The National Nutrition Survey, which emerged in 1972 from the maze of field studies, laboratories, computer analysis, and committee review, was published in five overwhelming volumes (plus a summary). The four years of work was culminated by the frantic effort of the Nutrition Program of the Center for Disease Control, which inherited the data after the field studies were completed. Only two members remain of Dr. Arnold E. Schaefer's original staff of 69 who began the surveys in 1968-1969. Considering the political overtones that permeated nearly every phase of the study, that a report has finally emerged is a minor miracle.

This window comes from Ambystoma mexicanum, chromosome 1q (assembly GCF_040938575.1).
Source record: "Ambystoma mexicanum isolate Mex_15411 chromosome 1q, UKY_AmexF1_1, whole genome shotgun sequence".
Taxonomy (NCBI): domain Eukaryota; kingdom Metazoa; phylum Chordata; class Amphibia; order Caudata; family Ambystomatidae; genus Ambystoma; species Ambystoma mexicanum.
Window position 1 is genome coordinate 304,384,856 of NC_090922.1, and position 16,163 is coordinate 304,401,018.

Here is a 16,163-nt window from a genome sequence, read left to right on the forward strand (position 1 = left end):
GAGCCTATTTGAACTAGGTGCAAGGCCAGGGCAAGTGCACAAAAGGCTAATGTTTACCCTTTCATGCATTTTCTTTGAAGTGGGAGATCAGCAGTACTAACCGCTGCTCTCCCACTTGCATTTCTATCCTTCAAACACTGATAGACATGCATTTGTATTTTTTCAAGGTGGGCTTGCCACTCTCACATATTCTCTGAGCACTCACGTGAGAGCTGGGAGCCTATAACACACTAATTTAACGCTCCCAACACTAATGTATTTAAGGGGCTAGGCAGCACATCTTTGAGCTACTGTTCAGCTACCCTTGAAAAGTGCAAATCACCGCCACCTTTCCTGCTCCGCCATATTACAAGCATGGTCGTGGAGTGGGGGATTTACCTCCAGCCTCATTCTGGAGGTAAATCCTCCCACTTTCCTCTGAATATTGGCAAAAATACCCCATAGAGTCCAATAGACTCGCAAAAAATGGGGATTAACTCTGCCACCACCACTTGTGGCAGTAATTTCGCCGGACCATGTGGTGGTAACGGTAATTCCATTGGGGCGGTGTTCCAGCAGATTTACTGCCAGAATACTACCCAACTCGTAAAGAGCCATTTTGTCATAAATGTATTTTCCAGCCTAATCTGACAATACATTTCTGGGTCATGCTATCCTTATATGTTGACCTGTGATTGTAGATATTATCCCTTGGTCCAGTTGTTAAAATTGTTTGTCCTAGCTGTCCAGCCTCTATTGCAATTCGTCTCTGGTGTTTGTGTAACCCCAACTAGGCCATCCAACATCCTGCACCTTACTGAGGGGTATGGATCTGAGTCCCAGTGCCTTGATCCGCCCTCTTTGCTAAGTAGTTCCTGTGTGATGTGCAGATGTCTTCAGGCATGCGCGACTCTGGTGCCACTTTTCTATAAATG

The purpose of the survey was to determine the magnitude and location of malnutrition and related health problems. Limitations of time, money, and personnel dictated that appropriate samples be selected from the country at large. Ten states were selected (Washington, California, Texas, Louisiana, South Carolina, Kentucky, West Virginia, Michigan,